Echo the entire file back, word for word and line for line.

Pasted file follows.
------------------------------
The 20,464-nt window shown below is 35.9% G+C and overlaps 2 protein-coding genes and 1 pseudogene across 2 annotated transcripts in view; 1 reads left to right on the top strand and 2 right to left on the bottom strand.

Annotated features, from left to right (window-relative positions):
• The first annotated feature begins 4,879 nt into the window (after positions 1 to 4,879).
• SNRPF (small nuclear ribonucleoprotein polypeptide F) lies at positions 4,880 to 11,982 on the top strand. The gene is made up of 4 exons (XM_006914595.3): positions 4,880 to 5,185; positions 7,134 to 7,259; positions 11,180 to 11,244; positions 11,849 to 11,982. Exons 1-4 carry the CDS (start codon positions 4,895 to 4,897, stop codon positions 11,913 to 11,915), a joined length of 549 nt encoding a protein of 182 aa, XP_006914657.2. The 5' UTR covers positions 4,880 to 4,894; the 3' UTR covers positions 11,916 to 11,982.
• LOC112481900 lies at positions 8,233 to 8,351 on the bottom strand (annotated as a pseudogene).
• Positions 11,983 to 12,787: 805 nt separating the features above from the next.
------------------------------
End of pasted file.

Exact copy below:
The 20,464-nt window shown below is 35.9% G+C and overlaps 2 protein-coding genes and 1 pseudogene across 2 annotated transcripts in view; 1 reads left to right on the top strand and 2 right to left on the bottom strand.

Annotated features, from left to right (window-relative positions):
• The first annotated feature begins 4,879 nt into the window (after positions 1 to 4,879).
• SNRPF (small nuclear ribonucleoprotein polypeptide F) lies at positions 4,880 to 11,982 on the top strand. The gene is made up of 4 exons (XM_006914595.3): positions 4,880 to 5,185; positions 7,134 to 7,259; positions 11,180 to 11,244; positions 11,849 to 11,982. Exons 1-4 carry the CDS (start codon positions 4,895 to 4,897, stop codon positions 11,913 to 11,915), a joined length of 549 nt encoding a protein of 182 aa, XP_006914657.2. The 5' UTR covers positions 4,880 to 4,894; the 3' UTR covers positions 11,916 to 11,982.
• LOC112481900 lies at positions 8,233 to 8,351 on the bottom strand (annotated as a pseudogene).
• Positions 11,983 to 12,787: 805 nt separating the features above from the next.